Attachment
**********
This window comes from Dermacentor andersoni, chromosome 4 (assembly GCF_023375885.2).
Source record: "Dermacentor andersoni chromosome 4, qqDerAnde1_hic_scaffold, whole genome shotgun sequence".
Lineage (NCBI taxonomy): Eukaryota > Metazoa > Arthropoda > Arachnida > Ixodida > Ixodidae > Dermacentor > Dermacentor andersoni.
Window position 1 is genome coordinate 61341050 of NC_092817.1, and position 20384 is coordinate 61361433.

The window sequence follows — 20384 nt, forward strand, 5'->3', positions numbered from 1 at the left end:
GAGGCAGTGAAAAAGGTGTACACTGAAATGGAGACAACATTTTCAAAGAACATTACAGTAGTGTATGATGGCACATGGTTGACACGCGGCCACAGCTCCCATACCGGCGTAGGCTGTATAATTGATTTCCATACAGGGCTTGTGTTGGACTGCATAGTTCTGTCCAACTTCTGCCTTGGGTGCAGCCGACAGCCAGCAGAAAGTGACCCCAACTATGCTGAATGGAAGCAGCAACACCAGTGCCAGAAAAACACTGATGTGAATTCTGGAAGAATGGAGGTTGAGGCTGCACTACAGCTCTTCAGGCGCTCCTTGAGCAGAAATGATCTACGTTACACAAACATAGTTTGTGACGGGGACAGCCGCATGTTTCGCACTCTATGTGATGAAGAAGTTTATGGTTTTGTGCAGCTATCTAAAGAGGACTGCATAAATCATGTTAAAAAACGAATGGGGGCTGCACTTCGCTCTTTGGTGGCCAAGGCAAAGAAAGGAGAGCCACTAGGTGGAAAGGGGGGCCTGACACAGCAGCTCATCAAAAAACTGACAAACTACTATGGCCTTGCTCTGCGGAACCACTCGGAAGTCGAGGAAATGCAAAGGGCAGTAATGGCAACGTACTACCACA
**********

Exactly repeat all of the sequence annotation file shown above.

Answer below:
This window comes from Dermacentor andersoni, chromosome 4 (assembly GCF_023375885.2).
Source record: "Dermacentor andersoni chromosome 4, qqDerAnde1_hic_scaffold, whole genome shotgun sequence".
Lineage (NCBI taxonomy): Eukaryota > Metazoa > Arthropoda > Arachnida > Ixodida > Ixodidae > Dermacentor > Dermacentor andersoni.
Window position 1 is genome coordinate 61341050 of NC_092817.1, and position 20384 is coordinate 61361433.

The window sequence follows — 20384 nt, forward strand, 5'->3', positions numbered from 1 at the left end:
GAGGCAGTGAAAAAGGTGTACACTGAAATGGAGACAACATTTTCAAAGAACATTACAGTAGTGTATGATGGCACATGGTTGACACGCGGCCACAGCTCCCATACCGGCGTAGGCTGTATAATTGATTTCCATACAGGGCTTGTGTTGGACTGCATAGTTCTGTCCAACTTCTGCCTTGGGTGCAGCCGACAGCCAGCAGAAAGTGACCCCAACTATGCTGAATGGAAGCAGCAACACCAGTGCCAGAAAAACACTGATGTGAATTCTGGAAGAATGGAGGTTGAGGCTGCACTACAGCTCTTCAGGCGCTCCTTGAGCAGAAATGATCTACGTTACACAAACATAGTTTGTGACGGGGACAGCCGCATGTTTCGCACTCTATGTGATGAAGAAGTTTATGGTTTTGTGCAGCTATCTAAAGAGGACTGCATAAATCATGTTAAAAAACGAATGGGGGCTGCACTTCGCTCTTTGGTGGCCAAGGCAAAGAAAGGAGAGCCACTAGGTGGAAAGGGGGGCCTGACACAGCAGCTCATCAAAAAACTGACAAACTACTATGGCCTTGCTCTGCGGAACCACTCGGAAGTCGAGGAAATGCAAAGGGCAGTAATGGCAACGTACTACCACA